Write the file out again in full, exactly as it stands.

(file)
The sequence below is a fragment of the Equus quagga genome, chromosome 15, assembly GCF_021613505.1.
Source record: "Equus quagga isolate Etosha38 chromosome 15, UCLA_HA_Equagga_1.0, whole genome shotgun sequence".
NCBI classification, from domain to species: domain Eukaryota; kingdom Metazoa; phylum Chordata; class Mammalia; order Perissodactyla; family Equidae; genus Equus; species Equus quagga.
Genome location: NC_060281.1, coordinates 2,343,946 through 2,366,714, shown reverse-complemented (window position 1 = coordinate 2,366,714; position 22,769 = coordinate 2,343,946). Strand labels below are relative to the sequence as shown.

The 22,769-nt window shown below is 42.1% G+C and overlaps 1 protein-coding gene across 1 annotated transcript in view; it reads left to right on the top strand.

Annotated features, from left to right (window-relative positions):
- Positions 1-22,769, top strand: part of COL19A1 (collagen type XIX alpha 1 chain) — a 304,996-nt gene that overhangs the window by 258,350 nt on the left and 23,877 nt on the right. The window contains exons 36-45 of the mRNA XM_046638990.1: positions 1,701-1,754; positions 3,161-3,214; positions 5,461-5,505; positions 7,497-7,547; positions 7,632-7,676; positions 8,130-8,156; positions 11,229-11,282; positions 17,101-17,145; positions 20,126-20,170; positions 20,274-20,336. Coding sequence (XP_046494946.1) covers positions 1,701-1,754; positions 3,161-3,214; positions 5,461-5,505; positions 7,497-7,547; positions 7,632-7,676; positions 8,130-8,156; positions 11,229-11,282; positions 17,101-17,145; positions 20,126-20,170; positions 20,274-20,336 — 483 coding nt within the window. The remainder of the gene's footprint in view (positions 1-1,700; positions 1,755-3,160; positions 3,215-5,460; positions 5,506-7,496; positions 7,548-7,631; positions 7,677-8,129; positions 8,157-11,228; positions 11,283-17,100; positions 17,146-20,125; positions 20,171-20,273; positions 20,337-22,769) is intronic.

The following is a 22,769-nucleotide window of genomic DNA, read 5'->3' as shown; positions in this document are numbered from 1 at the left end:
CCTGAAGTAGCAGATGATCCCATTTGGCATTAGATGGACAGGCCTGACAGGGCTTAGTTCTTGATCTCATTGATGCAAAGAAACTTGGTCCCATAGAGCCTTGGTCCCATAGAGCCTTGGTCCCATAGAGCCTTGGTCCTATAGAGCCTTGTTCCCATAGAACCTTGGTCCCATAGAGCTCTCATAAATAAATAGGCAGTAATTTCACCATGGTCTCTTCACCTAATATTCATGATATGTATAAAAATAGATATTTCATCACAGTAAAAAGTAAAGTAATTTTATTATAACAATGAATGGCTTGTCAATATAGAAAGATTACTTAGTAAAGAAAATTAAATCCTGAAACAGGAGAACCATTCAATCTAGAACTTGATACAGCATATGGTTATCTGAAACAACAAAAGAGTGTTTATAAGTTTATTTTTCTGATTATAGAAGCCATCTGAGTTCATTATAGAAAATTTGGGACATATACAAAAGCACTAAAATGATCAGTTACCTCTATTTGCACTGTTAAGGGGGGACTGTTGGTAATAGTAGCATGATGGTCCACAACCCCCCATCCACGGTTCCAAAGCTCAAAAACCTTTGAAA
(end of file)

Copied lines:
The sequence below is a fragment of the Equus quagga genome, chromosome 15, assembly GCF_021613505.1.
Source record: "Equus quagga isolate Etosha38 chromosome 15, UCLA_HA_Equagga_1.0, whole genome shotgun sequence".
NCBI classification, from domain to species: domain Eukaryota; kingdom Metazoa; phylum Chordata; class Mammalia; order Perissodactyla; family Equidae; genus Equus; species Equus quagga.
Genome location: NC_060281.1, coordinates 2,343,946 through 2,366,714, shown reverse-complemented (window position 1 = coordinate 2,366,714; position 22,769 = coordinate 2,343,946). Strand labels below are relative to the sequence as shown.

The 22,769-nt window shown below is 42.1% G+C and overlaps 1 protein-coding gene across 1 annotated transcript in view; it reads left to right on the top strand.

Annotated features, from left to right (window-relative positions):
- Positions 1-22,769, top strand: part of COL19A1 (collagen type XIX alpha 1 chain) — a 304,996-nt gene that overhangs the window by 258,350 nt on the left and 23,877 nt on the right. The window contains exons 36-45 of the mRNA XM_046638990.1: positions 1,701-1,754; positions 3,161-3,214; positions 5,461-5,505; positions 7,497-7,547; positions 7,632-7,676; positions 8,130-8,156; positions 11,229-11,282; positions 17,101-17,145; positions 20,126-20,170; positions 20,274-20,336. Coding sequence (XP_046494946.1) covers positions 1,701-1,754; positions 3,161-3,214; positions 5,461-5,505; positions 7,497-7,547; positions 7,632-7,676; positions 8,130-8,156; positions 11,229-11,282; positions 17,101-17,145; positions 20,126-20,170; positions 20,274-20,336 — 483 coding nt within the window. The remainder of the gene's footprint in view (positions 1-1,700; positions 1,755-3,160; positions 3,215-5,460; positions 5,506-7,496; positions 7,548-7,631; positions 7,677-8,129; positions 8,157-11,228; positions 11,283-17,100; positions 17,146-20,125; positions 20,171-20,273; positions 20,337-22,769) is intronic.

The following is a 22,769-nucleotide window of genomic DNA, read 5'->3' as shown; positions in this document are numbered from 1 at the left end:
CCTGAAGTAGCAGATGATCCCATTTGGCATTAGATGGACAGGCCTGACAGGGCTTAGTTCTTGATCTCATTGATGCAAAGAAACTTGGTCCCATAGAGCCTTGGTCCCATAGAGCCTTGGTCCCATAGAGCCTTGGTCCTATAGAGCCTTGTTCCCATAGAACCTTGGTCCCATAGAGCTCTCATAAATAAATAGGCAGTAATTTCACCATGGTCTCTTCACCTAATATTCATGATATGTATAAAAATAGATATTTCATCACAGTAAAAAGTAAAGTAATTTTATTATAACAATGAATGGCTTGTCAATATAGAAAGATTACTTAGTAAAGAAAATTAAATCCTGAAACAGGAGAACCATTCAATCTAGAACTTGATACAGCATATGGTTATCTGAAACAACAAAAGAGTGTTTATAAGTTTATTTTTCTGATTATAGAAGCCATCTGAGTTCATTATAGAAAATTTGGGACATATACAAAAGCACTAAAATGATCAGTTACCTCTATTTGCACTGTTAAGGGGGGACTGTTGGTAATAGTAGCATGATGGTCCACAACCCCCCATCCACGGTTCCAAAGCTCAAAAACCTTTGAAA